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Conjure Wife Paperback – 29 Sep 2009

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Product details

  • Paperback: 224 pages
  • Publisher: Orb Books (29 Sept. 2009)
  • Language: English
  • ISBN-10: 0765324067
  • ISBN-13: 978-0765324061
  • Product Dimensions: 14 x 1.3 x 21.6 cm
  • Average Customer Review: 5.0 out of 5 stars  See all reviews (3 customer reviews)
  • Amazon Bestsellers Rank: 892,107 in Books (See Top 100 in Books)

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6 of 7 people found the following review helpful By A Customer on 5 April 1997
Format: Mass Market Paperback
Where to start?
Both Conjure Wife and Our Lady of Darkness are masterpeices of supernatural fiction. Conjure Wife, written by Fritz Leiber in the 1940's, is both frightening and thought-provoking, it is also suprisingly up to date. The proposition that all women are witches and utterly control their husbands lives is followed through in a very personal narrative. Don't be put off by the film versions (particularly Night of The Eage, aka Burn Witch Burn), this is a complex story which has an eerie power akin to his famous story 'Smoke Ghost'.

Our Lady of Darkness, was written by Fritz Leiber in the late seventies and is one of his finest novels. Autobiographical (the location, the alcoholism and the loss of his wife are all based on fact) and thus very upsetting in parts. It weaves a magical vision of modern urban horror, a theme that he used throughout his career.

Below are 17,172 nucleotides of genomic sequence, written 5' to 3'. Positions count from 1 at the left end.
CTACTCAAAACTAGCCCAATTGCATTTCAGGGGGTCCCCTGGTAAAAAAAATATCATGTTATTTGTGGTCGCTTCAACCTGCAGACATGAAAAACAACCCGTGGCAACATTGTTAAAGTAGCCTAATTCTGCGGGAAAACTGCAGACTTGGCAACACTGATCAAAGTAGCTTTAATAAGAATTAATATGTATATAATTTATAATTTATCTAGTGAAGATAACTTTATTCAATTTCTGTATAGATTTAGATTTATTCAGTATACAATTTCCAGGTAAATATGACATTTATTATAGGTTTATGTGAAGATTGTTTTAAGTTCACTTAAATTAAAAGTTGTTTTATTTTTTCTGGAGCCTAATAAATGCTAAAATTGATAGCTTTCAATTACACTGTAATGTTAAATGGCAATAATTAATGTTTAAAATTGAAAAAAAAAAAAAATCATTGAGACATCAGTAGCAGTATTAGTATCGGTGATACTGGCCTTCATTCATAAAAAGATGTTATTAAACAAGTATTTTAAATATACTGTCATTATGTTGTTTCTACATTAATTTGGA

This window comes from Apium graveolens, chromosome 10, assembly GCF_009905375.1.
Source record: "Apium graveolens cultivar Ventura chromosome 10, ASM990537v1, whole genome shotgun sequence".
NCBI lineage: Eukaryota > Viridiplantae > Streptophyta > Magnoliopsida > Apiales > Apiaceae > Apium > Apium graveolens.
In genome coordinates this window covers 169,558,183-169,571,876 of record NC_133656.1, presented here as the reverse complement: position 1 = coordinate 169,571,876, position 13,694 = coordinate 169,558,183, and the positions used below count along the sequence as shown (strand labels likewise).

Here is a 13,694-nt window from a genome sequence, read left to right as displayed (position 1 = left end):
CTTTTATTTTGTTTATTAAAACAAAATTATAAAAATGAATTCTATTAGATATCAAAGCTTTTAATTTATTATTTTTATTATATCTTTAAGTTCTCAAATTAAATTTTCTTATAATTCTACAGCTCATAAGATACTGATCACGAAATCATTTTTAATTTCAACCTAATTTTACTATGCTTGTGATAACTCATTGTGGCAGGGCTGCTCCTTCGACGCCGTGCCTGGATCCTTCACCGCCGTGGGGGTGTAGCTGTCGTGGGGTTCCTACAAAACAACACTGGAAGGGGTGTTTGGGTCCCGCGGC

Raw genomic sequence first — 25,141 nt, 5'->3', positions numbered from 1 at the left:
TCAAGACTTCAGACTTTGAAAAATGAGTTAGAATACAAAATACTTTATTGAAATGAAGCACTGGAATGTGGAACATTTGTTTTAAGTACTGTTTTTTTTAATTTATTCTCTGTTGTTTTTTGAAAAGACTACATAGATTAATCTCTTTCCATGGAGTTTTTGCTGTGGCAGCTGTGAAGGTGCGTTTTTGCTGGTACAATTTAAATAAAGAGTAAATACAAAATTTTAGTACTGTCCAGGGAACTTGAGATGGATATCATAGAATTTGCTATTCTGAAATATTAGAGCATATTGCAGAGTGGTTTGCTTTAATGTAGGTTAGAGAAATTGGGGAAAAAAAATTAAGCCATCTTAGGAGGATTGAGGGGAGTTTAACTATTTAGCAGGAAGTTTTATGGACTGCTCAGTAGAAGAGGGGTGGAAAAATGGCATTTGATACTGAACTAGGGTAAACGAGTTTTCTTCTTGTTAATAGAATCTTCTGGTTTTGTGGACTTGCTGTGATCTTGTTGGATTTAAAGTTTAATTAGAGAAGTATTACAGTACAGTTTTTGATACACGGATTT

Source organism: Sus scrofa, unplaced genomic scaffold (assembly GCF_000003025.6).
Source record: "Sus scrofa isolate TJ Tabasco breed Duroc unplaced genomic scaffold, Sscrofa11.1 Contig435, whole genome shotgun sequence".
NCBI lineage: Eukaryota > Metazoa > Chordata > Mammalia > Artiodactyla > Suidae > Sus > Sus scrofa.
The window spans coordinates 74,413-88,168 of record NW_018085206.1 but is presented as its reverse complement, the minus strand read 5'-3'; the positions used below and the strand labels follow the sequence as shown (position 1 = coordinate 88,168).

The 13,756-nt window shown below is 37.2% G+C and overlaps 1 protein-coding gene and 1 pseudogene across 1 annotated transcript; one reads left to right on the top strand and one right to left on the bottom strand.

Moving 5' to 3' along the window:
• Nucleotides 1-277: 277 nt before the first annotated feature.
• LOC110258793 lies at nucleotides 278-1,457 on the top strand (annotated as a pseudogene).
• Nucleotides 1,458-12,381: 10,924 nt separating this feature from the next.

At the centre of the book lies horror fiction itself in the form of Lovecraft and particularly Clark Ashton Smith (both of whom Fritz corresponded with). A lot of the book is a voyage of discovery, the central character is recovering from an alcaholic wake and is slowly waking up into reality again.

This volume brings together Fritz Leibers finest supernatural novels, something not to be missed.
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By bernie VINE VOICE on 28 Feb. 2005
Format: Paperback
Professor Saylor and his wife Tansy are newcomers to the university. Even thought they are not of the same conservative material as the others they seem to be doing quite well. Professor Norman Saylor of the sociology department is the author of "Parallelism in Superstition and Neurosis." He gets this irresistible urge to snoop around in Tansy's personals and is surprised to find that she is a practitioner of the craft. He is not really upset, and only wants to help her to free her self by burning all the paraphernalia (except her diary).

It is not hard to guess what happens next. Yep his life falls apart and he is destined to be run over by a truck if other evil things do not get to him first. He finds that there are more evil forces at work (all female of course) each with her own agenda.

The real question is does Norman ever get sucked up in the system or is he still convinced that it is just coincidence?

As with most movies that are an abbreviation of the book the one made for his story has the same feel "Night of The Eagle, aka Burn Witch Burn" (1962) with Peter Wyngarde as Norman, and Janet Bliar as Tansy.

Night of the Eagle [DVD] [1962]
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0 of 1 people found the following review helpful By Vlad the emailer on 18 Nov. 2012
Format: Paperback Verified Purchase